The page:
FAQ about COVID-19 (Coronavirus) and What We are Doing About It

How to Keep Yourself and Others Safe When
You are in the Clinic

Disclaimer: Information about COVID-19 is rapidly changing. The information below may not be correct, complete, accurate, and/or may have changed without notice. It’s important to get your information from a trusted source. As such, we recommend you frequently visit the Centers for Disease Control and Prevention at https://www.cdc.gov/covid-19 for the most recent developments and advice.

Updated: June 16, 2020

Per the US Dept. of Homeland Security and the Governor's list of essential businesses, we have been identified as essential critical Infrastructure workers during the COVID-19 response. Read more about this here.

Facility Policies and Practices have been updated in compliance with CDC, APTA, AMA, White House Coronavirus Task Force, State of Maryland Roadmap to Recovery, and EPA guidelines for covid-19, in order to minimize your exposure to the coronavirus pathogen, should you decide to come in.

Reminder: as we approach Phase II, VULNERABLE individuals - those who are 65 years of age or older or anyone with serious underlying medical conditions (including but not limited to hypertension, heart disease, chronic lung disease, asthma, obesity, diabetes, autoimmune conditions, or those with compromised immune systems) are instructed to continue to “shelter-in-place”.

People who live with VULNERABLE individuals are instructed to take precautions when they return to work (or come into the clinic and other public places), as they can unknowingly carry the virus back home, even when they do not exhibit symptoms of Covid-19.

Protective and preventative measures are implemented before your arrival, upon arrival, throughout the duration of your visit, and until your treatment room is cleaned and disinfected. Extensive measures are also taken to clean and disinfect all gym equipment with EPA approved N-list products, for the safety of all participants.

Following the standard CDC guidelines:

  • All staff members are wearing and using appropriate PPE (Personal Protective Equipment), including gowns/lab coats when indicated.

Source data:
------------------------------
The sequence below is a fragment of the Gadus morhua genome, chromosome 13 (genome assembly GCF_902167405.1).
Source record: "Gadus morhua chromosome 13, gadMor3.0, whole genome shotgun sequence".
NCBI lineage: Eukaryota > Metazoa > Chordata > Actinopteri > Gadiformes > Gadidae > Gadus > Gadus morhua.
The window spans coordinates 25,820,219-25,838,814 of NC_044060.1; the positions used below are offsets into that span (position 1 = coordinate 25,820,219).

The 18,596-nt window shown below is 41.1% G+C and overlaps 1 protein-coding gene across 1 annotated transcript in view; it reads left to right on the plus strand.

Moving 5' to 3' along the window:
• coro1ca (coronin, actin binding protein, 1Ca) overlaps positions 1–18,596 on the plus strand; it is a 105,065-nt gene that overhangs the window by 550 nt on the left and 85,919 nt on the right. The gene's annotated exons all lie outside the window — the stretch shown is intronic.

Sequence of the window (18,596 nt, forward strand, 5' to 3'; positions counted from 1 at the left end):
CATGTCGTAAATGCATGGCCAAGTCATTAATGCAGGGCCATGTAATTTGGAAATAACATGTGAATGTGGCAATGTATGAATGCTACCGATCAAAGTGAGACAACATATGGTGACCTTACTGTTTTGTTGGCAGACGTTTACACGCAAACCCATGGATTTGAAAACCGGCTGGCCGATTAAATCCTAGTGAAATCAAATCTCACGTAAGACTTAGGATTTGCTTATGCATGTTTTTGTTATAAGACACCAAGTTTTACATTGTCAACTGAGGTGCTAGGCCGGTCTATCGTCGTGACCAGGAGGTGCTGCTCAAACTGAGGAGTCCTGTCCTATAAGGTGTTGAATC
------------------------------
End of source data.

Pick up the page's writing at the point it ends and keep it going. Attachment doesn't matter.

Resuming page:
• All staff members wash hands upon entry and exit, and before and after each patient/client/member interaction.
  • Hand sanitizer and cleaning wipes are readily available throughout the clinic.
  • Clinic equipment is thoroughly cleaned, using EPA approved products, 3 times/day, with each individual piece of equipment needed for a patient/member wiped down before and after each use.
  • High-touch surfaces, such as doorknobs, computers, phones, etc are wiped down/cleaned at least 3 times/day (more often as necessary).
  • Social distance is maintained at 6 feet (with some areas increased to 10 feet depending on activity level).
  • Clinic density is maintained at 10 people per area.
  • All patients, staff, clients, and members are screened via temperature and covid-19 questionnaire prior to entry.

Additional initiatives include:

  • MASKS ARE REQUIRED AND MUST BE WORN PROPERLY AT ALL TIMES IN THE CLINIC: REMEMBER, YOUR mask protects US and the loved ones we go home to, and OUR masks protect YOU and the loved ones YOU go home to.”
  • Modification of check-in/sign-in procedure –Check back here for updated check-in and screening procedures
  • Staff may modify/stagger schedules to reduce clinic density and treatment session times may be reduced to limit exposure, combining in-person and telehealth visits as appropriate.
  • Walker/cane tips and wheelchair/walker wheels may be wiped down upon entry and exit.